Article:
The game does a great job of introducing new characters in the story that can join the party or help them in their adventure. The new characters leave as quickly as they come, which is usually when I have adjusted to them. The temporary characters are used well within the plot, also driving the story forward. I did feel the characters were good enough to be a part of the main cast, but the story wants you to know that the focal point is the four heroes only.
Graphically the game is impressive priding itself on its picture-book visuals. The art style by Ahihiko Yoshida really captures the fantasy/heroic tale theme, and he does an excellent job in doing so. Playing The 4 Heroes of Light is like opening a children’s book and seeing the world come to life with the amazing 3D visuals.
RPG’s are well-known for having quality music that stands out. Sadly the music in The 4 Heroes of Light fails at that, but the music does a good job setting tone of adventure. After a while the music becomes dull, and a pain to listen to. Although the game has no outstanding music, the battle theme is a classic. The battle music is traditional sounding like something we would have heard in a 90’s RPG which was great to hear. To an RPG fan the music will sound familiar, and even though it helps set the mood it doesn’t sound new.
Looking at the game I thought it was going to be the easiest Final Fantasy game ever, but I was deceived by the picture-book visuals. Although the game is easy to learn, with user-friendly controls for those new to the genre. Some casual RPG gamers will find the game is actually difficult after the initial learning curve. Right from the start you are thrown into the deep end. Luckily the touch screen controls are easy. However with no guides or tutorials the difficulty of the first mission can prove difficult even for the experienced players.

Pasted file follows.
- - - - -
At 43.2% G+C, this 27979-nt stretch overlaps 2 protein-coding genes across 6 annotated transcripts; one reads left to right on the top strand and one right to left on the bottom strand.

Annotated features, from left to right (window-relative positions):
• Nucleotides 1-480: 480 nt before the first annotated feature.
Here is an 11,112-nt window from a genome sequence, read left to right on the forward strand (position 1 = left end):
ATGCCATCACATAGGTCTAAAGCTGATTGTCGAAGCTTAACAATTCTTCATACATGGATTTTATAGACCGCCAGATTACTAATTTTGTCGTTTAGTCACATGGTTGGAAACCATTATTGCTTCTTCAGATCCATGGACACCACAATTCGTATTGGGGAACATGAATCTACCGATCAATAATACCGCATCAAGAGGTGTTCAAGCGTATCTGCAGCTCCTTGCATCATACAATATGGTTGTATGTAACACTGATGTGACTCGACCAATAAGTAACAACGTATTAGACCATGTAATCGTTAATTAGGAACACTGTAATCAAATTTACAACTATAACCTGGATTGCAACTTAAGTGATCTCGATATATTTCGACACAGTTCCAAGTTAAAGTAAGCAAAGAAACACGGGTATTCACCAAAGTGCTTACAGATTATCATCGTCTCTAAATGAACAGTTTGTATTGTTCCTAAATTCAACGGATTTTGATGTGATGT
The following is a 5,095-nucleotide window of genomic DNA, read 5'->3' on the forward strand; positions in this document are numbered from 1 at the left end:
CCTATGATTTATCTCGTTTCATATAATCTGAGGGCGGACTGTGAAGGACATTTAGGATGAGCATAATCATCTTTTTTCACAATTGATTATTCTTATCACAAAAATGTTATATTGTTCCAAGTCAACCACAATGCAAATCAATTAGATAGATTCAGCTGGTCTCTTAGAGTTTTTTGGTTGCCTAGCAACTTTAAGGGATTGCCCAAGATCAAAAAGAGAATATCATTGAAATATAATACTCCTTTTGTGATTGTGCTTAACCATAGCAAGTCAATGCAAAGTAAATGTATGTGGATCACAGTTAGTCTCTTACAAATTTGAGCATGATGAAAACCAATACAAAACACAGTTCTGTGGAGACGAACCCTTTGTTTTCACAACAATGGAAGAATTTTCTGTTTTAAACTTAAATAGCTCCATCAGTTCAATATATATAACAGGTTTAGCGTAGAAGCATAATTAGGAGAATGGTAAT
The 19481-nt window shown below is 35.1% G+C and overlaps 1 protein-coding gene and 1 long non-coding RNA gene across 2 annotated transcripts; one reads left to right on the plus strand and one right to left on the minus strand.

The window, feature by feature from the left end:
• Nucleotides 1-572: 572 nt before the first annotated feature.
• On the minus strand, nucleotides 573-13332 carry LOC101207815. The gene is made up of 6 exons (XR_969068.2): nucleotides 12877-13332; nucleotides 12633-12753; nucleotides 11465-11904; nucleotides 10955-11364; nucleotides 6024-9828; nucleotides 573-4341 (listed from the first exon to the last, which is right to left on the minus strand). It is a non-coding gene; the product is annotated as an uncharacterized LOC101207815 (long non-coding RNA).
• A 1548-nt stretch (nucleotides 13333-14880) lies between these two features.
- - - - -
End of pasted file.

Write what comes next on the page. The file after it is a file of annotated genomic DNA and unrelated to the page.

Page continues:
The 4 Heroes of Light introduces the crown system that is similar to the class system. There are 28 crowns in the game to unlock, each with its own unique abilities and attributes. Crowns can be upgraded through gems that are collected in battle, enhancing abilities and attributes. A good feature is the ability to change a character’s appearance by changing crowns or equipment. To incorporate this type of customization in the game makes the player feel it’s their character in the story. The crown system does have its shortcomings where an experienced player like me who has already set my character’s spells finds his work undone when I switch crowns. This can cause the player to unknowingly go into battle without any magic to get killed. This flaw in the system forces me to reassign my characters abilities each time a crown is removed.